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How to Remove the WordPress Footer

WordPress is a fantastic content management system (CMS). But that doesn’t necessarily mean that you want to advertise the fact you use it to build and maintain your site. By default, most WordPress themes use the footer area to display something along the lines of “Powered by WordPress.” Many theme developers also add their own (or their theme’s) details such as “Powered by WordPress, theme designed by XYZ” or “Powered by WordPress running the ABC theme.”

So with this in mind, how do you go about removing, or perhaps changing, that pesky footer content? As with all things WordPress, there are a number of ways.


The Theme Route

Some theme authors have taken on board the fact that you might want to change or remove the footer content. As a result, your existing theme might have an option to switch it off, or an area within the theme dashboard to update it to something more fitting (such as copyright information). If your theme does support this, it will usually be an easy-to-find option, so check your theme documentation or ask the authors.

The CSS Route

If your theme doesn’t have a specific option for removing or changing the footer text, you can easily remove it using custom CSS, though it is harder in this instance to replace it with different content. Again, many themes offer an easy to find custom CSS panel where you’ll be able to add your code.

If you view the source or code view of the live site, you’ll be able to find the class or id attributed to the footer content – in the default “twenty fifteen” theme for example, the “Powered by WordPress” footer is contained within a DIV with the class of “site-info.” A quick line of CSS – in this case, inserting #site-info {display:none} in the backend will hide the footer from the front end.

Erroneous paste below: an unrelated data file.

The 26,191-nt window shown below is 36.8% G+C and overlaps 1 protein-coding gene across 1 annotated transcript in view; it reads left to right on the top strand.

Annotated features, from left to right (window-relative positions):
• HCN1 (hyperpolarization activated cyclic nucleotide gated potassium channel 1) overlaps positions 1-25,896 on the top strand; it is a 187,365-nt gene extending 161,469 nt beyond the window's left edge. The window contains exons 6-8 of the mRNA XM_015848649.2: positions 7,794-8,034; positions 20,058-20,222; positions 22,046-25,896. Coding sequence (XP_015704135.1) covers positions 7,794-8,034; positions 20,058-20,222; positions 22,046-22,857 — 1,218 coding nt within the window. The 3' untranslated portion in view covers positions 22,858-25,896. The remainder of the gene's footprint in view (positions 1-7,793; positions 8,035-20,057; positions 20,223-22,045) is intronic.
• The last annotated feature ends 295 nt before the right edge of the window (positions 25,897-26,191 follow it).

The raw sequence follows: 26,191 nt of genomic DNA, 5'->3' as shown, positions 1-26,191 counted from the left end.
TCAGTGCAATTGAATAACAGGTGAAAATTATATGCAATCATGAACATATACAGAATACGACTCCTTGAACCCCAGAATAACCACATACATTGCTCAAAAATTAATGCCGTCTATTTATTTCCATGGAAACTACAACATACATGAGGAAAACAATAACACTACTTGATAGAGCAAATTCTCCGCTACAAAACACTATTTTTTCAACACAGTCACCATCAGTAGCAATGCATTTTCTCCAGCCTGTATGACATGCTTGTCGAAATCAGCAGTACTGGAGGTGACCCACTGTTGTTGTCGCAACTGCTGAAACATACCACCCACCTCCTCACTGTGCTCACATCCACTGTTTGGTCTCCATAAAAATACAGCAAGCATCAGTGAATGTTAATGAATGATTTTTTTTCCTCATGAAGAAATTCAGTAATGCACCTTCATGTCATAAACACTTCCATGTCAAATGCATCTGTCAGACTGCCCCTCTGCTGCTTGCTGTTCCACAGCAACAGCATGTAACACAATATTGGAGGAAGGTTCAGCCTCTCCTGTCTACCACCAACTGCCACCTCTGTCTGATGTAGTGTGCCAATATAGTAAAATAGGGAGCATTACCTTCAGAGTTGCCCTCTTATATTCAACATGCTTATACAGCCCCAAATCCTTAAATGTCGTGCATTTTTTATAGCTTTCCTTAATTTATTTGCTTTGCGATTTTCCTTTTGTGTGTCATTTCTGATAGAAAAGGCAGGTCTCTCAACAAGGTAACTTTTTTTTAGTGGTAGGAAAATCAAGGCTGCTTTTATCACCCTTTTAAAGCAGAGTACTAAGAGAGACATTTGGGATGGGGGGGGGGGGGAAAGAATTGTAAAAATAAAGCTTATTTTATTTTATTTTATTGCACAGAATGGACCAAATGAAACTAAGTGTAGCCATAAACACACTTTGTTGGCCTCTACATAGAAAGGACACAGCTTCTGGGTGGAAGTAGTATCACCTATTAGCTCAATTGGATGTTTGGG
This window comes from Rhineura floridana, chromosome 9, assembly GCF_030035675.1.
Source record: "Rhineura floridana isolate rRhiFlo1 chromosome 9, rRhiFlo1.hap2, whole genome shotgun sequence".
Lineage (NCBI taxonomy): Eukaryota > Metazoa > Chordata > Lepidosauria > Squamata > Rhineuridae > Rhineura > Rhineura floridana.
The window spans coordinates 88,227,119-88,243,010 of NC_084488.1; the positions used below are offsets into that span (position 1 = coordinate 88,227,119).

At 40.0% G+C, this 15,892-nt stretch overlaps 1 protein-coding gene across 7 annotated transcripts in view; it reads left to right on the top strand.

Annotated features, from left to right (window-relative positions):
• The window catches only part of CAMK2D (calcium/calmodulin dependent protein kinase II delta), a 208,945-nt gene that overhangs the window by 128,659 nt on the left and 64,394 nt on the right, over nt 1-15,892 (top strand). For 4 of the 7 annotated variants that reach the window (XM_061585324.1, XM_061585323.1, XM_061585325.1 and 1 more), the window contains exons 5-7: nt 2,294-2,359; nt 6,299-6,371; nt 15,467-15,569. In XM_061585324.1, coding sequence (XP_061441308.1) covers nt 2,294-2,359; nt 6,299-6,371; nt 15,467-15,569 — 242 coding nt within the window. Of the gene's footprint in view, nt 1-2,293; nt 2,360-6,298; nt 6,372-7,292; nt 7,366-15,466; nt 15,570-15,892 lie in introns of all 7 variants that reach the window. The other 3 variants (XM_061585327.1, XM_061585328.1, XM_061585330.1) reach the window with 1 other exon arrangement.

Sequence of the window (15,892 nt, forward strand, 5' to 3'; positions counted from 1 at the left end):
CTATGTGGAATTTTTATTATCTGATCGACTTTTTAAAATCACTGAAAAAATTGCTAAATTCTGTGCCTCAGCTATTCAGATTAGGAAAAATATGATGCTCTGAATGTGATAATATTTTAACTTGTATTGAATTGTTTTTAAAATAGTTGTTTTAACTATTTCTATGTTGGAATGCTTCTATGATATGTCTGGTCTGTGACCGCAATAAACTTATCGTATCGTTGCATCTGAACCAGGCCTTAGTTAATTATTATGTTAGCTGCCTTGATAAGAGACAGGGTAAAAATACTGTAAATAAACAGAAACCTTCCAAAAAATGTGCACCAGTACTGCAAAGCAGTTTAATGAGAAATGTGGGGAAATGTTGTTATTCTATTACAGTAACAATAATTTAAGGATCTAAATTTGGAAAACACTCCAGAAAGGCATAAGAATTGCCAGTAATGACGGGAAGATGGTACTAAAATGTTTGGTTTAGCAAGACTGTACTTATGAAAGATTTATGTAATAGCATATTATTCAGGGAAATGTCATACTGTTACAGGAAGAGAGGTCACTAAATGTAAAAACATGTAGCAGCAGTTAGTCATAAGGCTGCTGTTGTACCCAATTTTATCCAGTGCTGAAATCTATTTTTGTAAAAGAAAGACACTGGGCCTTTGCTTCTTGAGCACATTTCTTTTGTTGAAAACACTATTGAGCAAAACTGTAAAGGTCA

The PHP Route

If you’re happy to jump into the PHP files powering your site, head to the editor and you’ll find the footer content (perhaps unsurprisingly) within footer.php. Using this method, you can either remove the footer entirely or overwrite it with contents of your choice. You can use HTML links and/or assign CSS classes to your content to make it easy to apply styles at a later point… but personally I’d recommend a simple “like for like” replacement of text. It might also be worth taking a copy of the footer.php file and saving it elsewhere as a backup  – you can simply highlight all the text and copy/paste it into an empty notepad document on your desktop. That way, you’re backed up in case something does go wrong.

Remember, when editing the core PHP files, it’s recommended to use a child theme to avoid any errors crashing your site, and to ensure your changes are carried forward in future updates to the theme. If you choose not to use a child theme, you’ll have to remember to make the same changes again after theme updates.

There you have it! A few easy ways to remove (or replace!) that WordPress footer.

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